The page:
U.K. Man Checks Items Off Wife’s Bucket List to Raise Awareness for Early-onset Alzheimer’s

Steve Boryszczuk honors his wife's memory by traveling the world, as they had planned to before she died

Steve Boryszczuk has spent the past few years raising awareness for early-onset Alzheimer’s Disease and simultaneously honoring his wife, who passed away from the disease when she was just 43. He’s done this by checking items off of her personal bucket list. He will complete the final item this October, when he and a friend will walk over 100 kilometers (62 miles) through the Himalayan mountain range.

Steve Boryszczuk in the street with hiking gear walking in memory of his deceased wife

Steve Boryszczuk on one of his walks Credit: grimsbytelegraph.co.uk

Steve and his wife Michelle met when they were teenagers. They married and had children shortly afterwards. Since they started a family when they were so young, they had detailed plans to travel the world once their children became adults. But their plans never came to fruition as she was diagnosed with early-onset Alzheimer’s when she was 38. She was one of the youngest people ever diagnosed with the disease in the United Kingdom.

Since then Steve has traveled the world raising awareness for the disease and completing the travels he and Michelle had planned to make. Every trip takes an emotional toll on him, because he leaves mementos of her life at every site he visits.

“In every place I go on Michelle’s bucket list, I get permission to lay a little brass plaque dedicated to her in her memory,” he said in an interview with the Grimsby Telegraph. He also saved her hair when she died, and leaves strands of it along with the plaques.

His travels have taken him all over the world, including the Great Wall of China, Peru, volcanoes in Costa Rica, Hadrian’s Wall, all 16 of London’s city bridges, and the Yorkshire Three Peaks. His final trek will take him across the Himalayas into Bhutan.

“In Costa Rica I left a plaque behind a waterfall in the rainforest, in Peru on a stone at over 10,000 feet above sea level, and this will be my final one to leave,” he said regarding the final trip. “Now it’s coming to an end…It signifies a time for me to move on, but I’ll never let her memory die. I’ll keep fighting for more awareness, and for the need for more research into this devastating disease.”

Alzheimer’s And The Deteriorating Mind

Michelle had both early-onset Alzheimer’s and the inherited form of the disease, known as Familial Alzheimer’s Disease (FAD). Less than one percent of Alzheimer’s patients have the familial version. Most people with early-onset Alzheimer’s also have FAD.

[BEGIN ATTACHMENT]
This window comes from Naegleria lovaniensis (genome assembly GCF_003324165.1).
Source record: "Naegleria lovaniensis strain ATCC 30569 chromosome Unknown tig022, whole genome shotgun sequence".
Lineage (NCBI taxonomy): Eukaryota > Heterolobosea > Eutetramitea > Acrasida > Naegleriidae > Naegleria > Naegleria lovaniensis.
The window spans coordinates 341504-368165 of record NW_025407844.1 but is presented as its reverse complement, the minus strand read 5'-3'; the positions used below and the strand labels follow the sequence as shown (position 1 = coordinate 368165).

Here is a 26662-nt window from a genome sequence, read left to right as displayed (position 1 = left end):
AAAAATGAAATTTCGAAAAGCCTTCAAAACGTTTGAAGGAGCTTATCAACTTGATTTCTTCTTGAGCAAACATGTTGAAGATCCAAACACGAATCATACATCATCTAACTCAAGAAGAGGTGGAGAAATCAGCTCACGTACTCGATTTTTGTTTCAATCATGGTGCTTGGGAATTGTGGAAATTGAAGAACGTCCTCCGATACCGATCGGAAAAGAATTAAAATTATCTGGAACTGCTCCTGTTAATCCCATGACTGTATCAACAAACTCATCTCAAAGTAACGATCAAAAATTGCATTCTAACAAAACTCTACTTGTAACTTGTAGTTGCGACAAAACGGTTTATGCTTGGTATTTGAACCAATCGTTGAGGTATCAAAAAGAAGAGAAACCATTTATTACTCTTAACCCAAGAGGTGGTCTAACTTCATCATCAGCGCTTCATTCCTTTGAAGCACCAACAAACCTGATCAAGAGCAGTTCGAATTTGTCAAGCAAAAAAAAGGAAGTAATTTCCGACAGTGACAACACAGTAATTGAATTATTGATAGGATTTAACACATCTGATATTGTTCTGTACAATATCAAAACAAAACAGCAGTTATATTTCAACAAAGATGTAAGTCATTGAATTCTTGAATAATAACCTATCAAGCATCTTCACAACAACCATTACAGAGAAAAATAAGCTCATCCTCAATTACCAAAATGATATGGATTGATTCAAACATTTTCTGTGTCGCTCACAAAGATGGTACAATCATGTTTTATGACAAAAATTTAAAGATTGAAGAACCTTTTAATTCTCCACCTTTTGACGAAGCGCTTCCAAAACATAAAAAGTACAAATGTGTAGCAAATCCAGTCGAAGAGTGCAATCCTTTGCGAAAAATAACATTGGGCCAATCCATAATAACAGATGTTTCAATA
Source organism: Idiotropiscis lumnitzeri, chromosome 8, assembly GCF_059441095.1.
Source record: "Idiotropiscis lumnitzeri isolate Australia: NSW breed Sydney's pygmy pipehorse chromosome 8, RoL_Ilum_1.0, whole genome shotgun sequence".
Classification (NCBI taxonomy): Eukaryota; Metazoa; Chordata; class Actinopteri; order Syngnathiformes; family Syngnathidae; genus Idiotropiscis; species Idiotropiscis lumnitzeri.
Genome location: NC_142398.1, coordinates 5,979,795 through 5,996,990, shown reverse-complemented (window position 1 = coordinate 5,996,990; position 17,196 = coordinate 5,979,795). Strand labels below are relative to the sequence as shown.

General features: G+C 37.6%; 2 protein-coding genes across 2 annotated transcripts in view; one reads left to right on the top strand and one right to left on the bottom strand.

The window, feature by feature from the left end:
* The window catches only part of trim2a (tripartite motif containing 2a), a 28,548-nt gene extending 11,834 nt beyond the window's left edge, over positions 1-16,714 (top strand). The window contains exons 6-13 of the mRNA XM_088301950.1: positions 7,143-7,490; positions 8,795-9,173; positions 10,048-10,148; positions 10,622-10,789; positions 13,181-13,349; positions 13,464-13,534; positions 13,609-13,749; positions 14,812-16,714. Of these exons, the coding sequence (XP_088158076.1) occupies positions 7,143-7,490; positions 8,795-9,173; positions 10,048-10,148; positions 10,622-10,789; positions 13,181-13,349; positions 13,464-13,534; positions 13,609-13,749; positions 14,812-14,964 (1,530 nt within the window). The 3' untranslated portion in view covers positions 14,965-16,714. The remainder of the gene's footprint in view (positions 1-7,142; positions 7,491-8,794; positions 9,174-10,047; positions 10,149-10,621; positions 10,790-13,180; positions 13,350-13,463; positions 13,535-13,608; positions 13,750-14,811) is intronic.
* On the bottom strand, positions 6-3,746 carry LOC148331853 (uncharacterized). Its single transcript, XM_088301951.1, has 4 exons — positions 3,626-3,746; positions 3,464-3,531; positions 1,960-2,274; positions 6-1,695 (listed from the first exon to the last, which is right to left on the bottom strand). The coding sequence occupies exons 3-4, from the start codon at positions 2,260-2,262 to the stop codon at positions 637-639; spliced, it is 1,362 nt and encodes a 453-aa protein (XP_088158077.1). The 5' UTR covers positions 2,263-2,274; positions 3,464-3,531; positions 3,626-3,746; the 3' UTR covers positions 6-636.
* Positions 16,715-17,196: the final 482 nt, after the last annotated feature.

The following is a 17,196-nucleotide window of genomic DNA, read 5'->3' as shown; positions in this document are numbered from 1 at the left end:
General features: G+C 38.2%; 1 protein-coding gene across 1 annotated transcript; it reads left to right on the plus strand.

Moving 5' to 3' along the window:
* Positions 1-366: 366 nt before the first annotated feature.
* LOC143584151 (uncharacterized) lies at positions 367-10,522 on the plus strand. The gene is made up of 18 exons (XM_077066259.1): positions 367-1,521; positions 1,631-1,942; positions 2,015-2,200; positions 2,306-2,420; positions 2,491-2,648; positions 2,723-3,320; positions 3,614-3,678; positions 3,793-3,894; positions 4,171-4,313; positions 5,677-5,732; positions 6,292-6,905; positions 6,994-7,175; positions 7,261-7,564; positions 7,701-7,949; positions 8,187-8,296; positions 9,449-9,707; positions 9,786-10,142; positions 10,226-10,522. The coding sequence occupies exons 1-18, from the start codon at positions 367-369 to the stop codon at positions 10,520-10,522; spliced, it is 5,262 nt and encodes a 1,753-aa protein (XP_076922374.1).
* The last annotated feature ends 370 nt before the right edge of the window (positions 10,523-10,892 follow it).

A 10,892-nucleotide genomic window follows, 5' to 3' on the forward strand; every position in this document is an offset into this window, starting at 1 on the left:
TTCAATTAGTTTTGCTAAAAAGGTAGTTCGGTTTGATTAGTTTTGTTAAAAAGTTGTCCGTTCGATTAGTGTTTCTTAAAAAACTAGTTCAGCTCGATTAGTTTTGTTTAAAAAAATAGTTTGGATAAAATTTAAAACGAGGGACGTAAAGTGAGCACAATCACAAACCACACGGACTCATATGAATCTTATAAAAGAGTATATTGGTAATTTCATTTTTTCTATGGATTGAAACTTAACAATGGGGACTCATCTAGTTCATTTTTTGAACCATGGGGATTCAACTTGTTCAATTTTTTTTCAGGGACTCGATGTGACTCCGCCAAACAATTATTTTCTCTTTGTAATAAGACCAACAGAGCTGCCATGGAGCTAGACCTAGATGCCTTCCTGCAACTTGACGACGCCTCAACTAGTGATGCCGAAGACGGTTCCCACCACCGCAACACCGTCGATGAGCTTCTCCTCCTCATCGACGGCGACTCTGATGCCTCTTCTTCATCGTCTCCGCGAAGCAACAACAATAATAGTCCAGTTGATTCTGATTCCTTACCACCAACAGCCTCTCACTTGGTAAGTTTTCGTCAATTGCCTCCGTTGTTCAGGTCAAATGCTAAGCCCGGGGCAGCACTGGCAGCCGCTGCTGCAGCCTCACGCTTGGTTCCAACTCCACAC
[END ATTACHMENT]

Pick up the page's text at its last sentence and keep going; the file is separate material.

Steve Boryszczuk with his late wife Michelle, who had early-onset Alzheimer's

Steve and Michelle
Credit: grimsbytelegraph.co.uk

She began to show symptoms of the disease when she was 36. Steve would find her hiding their mail out of fear that people would steal it, and she wandered aimlessly around the neighborhood, appearing confused. Steve eventually quit his job and became her caregiver for four years before moving her into a care home. She passed away in 2013.

“It was absolutely devastating for me; it still is, I was distraught,” he said in the Grimsby Telegraph interview. “I’ll miss her for the rest of my life; she was my whole world. I just hope she’d be proud of everything I’m doing for her in her memory. I’m going to make the most of every wonderful second on that walk, because I know she would have done.”

Alzheimer’s disease is a frightening affliction that rocks families to their core, as in the case of Steve and Michelle. That their dreams of traveling the world were cut short due to the disease is heartbreaking. However, there is some solace in the fact that he’s been able to both honor her memory and raise awareness and research funding by completing his journeys.

“We can’t thank Steve enough for sharing his family’s heartbreaking experience to raise awareness of dementia and vital dementia research,” said Tim Parry, Director of Alzheimer’s Research U.K. “Michelle’s story is a perfect challenge to the prevailing misconception that dementia is just forgetfulness in old age. The condition is caused by brain diseases which turn lives and families upside down, and which no one currently survives.”

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